11 citations

01 Jan 2014
TL;DR: The Electronic Literature as a Model of Creativity and Innovation in Practice (ELMCIP) project as discussed by the authors was a three-year collaborative research project running from 2010-2013, funded by the Humanities in the European Research Area (HERA) JRP.
Abstract: Electronic Literature as a Model of Creativity and Innovation in Practice (ELMCIP) was a three-year collaborative research project running from 2010-2013, funded by the Humanities in the European Research Area (HERA) JRP for Creativity and Innovation. ELMCIP involved seven European academic research partners and one non-academic partner who investigated how creative communities of practitioners form within a transnational and transcultural context in a globalized and distributed communication environment. Focusing on the electronic literature community in Europe as a model of networked creativity and innovation in practice, ELMCIP intended both to study the formation and interactions of that community and also to further electronic literature research and practice in Europe.

4 citations

References
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Dissertation
31 Oct 2017
TL;DR: The work of as mentioned in this paper explores the notion of voice in relation to contemporary poetics and the digital arts, and proposes a practice-based project that produces a theoretical and creative space in which a theory of the voice of the machine is discovered and tested.
Abstract: This thesis explores the notion of ‘voice’ in relation to contemporary poetics and the digital arts. It is a practice-based project that produces a theoretical and creative space in which a theory of the ‘voice of the machine’ is discovered and tested. Through a series of research chapters and critical reflections this thesis tests ideas of dictation, translation, inscription and embodiment using the poetic device of the disembodied — or acousmatic — voice as a fundamental theoretical framework, which in turn informs my practice. I begin with a study of Jack Spicer’s book After Lorca, a collection of translated poems that are dictated to Spicer by the ghost of Federico Garcia Lorca. Using the work of Mladen Dolar, I explore the idea of the acousmatic voice and the processes of translation that emerge from this when one is in communion with the dead. From this I identify a ‘network of tradition’: Spicer’s matrix of historical, poetic associations to which belongs W.B. Yeats, another poet who used spirit dictation in composition. I focus on the practice of Yeats’s wife, George, who, acting as a medium, produced hundreds of manuscripts of automatic writing and drawing. Through a study of Johanna Drucker’s notion of graphesis, via discussions on choreography, I establish George Yeats as a spiritual writing machine whose practice works as an acoustic register of ghostly dictation and audition. I consider the idea of katabasis — an Orphic descent to retrieve a voice — that underpins Spicer’s poetics in After Lorca and I use this as a catalyst to enact gestures of archival katabasis — in pursuit of George Yeats — and what I term as the kata_BASIC, which is a descent into the machine to retrieve its voice. Using the random-chance poetics of Jackson Mac Low as a practice methodology I understand the voice of the machine to be an expression of its agency and computational processes, which are materialised in machine-mediated interventions such as the glitch. The practice I produce in this project — poetry, objects, video and sound — tests ideas of translation, acoustic imagery, hybridity and transcreation in light of the idea of a shared voice of collaboration that exists between the machine and the archived or disembodied voices that it (re)mediates.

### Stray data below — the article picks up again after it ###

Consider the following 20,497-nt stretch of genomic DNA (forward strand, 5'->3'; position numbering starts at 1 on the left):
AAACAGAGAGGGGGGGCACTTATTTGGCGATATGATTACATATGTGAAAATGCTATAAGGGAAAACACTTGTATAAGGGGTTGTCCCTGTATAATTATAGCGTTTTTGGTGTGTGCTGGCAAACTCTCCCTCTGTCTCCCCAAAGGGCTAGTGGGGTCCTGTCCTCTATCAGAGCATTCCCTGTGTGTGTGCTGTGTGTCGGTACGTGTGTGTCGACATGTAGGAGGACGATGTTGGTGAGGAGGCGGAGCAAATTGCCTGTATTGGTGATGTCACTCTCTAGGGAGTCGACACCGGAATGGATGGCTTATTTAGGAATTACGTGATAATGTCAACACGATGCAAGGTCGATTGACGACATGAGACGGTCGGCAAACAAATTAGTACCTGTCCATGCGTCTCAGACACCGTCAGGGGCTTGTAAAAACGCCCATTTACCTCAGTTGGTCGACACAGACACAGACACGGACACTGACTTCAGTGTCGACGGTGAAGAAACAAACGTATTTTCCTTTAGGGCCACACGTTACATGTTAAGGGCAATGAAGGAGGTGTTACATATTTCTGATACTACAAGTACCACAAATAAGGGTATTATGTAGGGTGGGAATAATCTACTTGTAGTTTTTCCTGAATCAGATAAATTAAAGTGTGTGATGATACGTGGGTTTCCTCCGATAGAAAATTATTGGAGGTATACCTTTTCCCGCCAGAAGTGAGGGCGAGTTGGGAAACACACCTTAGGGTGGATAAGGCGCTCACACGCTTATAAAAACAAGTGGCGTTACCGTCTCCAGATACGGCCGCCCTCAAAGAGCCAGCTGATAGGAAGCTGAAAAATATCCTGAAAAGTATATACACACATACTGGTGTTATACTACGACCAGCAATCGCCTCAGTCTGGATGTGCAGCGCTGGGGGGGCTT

11 citations

Book
01 Jan 2014
TL;DR: The Electronic Literature as a Model of Creativity and Innovation in Practice (ELMCIP) project as mentioned in this paper was a three-year collaborative research project running from 2010-2013, funded by the Humanities in the European Research Area (HERA) JRP.
Abstract: Electronic Literature as a Model of Creativity and Innovation in Practice (ELMCIP) was a three-year collaborative research project running from 2010-2013, funded by the Humanities in the European Research Area (HERA) JRP for Creativity and Innovation. ELMCIP involved seven European academic research partners and one non-academic partner who investigated how creative communities of practitioners form within a transnational and transcultural context in a globalized and distributed communication environment. Focusing on the electronic literature community in Europe as a model of networked creativity and innovation in practice, ELMCIP intended both to study the formation and interactions of that community and also to further electronic literature research and practice in Europe.

8 citations